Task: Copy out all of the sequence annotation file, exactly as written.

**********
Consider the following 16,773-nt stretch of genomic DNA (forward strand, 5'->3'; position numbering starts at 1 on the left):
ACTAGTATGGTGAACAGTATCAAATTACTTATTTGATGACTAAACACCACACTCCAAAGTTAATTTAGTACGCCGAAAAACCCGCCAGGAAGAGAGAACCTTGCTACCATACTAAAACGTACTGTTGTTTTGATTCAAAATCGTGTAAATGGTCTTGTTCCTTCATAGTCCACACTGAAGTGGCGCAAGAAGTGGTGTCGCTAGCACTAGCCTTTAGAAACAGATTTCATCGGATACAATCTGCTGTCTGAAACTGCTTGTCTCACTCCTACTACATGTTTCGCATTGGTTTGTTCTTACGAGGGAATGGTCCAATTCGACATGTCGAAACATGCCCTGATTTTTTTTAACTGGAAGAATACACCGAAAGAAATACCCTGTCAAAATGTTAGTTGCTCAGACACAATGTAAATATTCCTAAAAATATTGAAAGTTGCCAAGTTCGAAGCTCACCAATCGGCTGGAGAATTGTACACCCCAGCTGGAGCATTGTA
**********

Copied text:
Consider the following 16,773-nt stretch of genomic DNA (forward strand, 5'->3'; position numbering starts at 1 on the left):
ACTAGTATGGTGAACAGTATCAAATTACTTATTTGATGACTAAACACCACACTCCAAAGTTAATTTAGTACGCCGAAAAACCCGCCAGGAAGAGAGAACCTTGCTACCATACTAAAACGTACTGTTGTTTTGATTCAAAATCGTGTAAATGGTCTTGTTCCTTCATAGTCCACACTGAAGTGGCGCAAGAAGTGGTGTCGCTAGCACTAGCCTTTAGAAACAGATTTCATCGGATACAATCTGCTGTCTGAAACTGCTTGTCTCACTCCTACTACATGTTTCGCATTGGTTTGTTCTTACGAGGGAATGGTCCAATTCGACATGTCGAAACATGCCCTGATTTTTTTTAACTGGAAGAATACACCGAAAGAAATACCCTGTCAAAATGTTAGTTGCTCAGACACAATGTAAATATTCCTAAAAATATTGAAAGTTGCCAAGTTCGAAGCTCACCAATCGGCTGGAGAATTGTACACCCCAGCTGGAGCATTGTA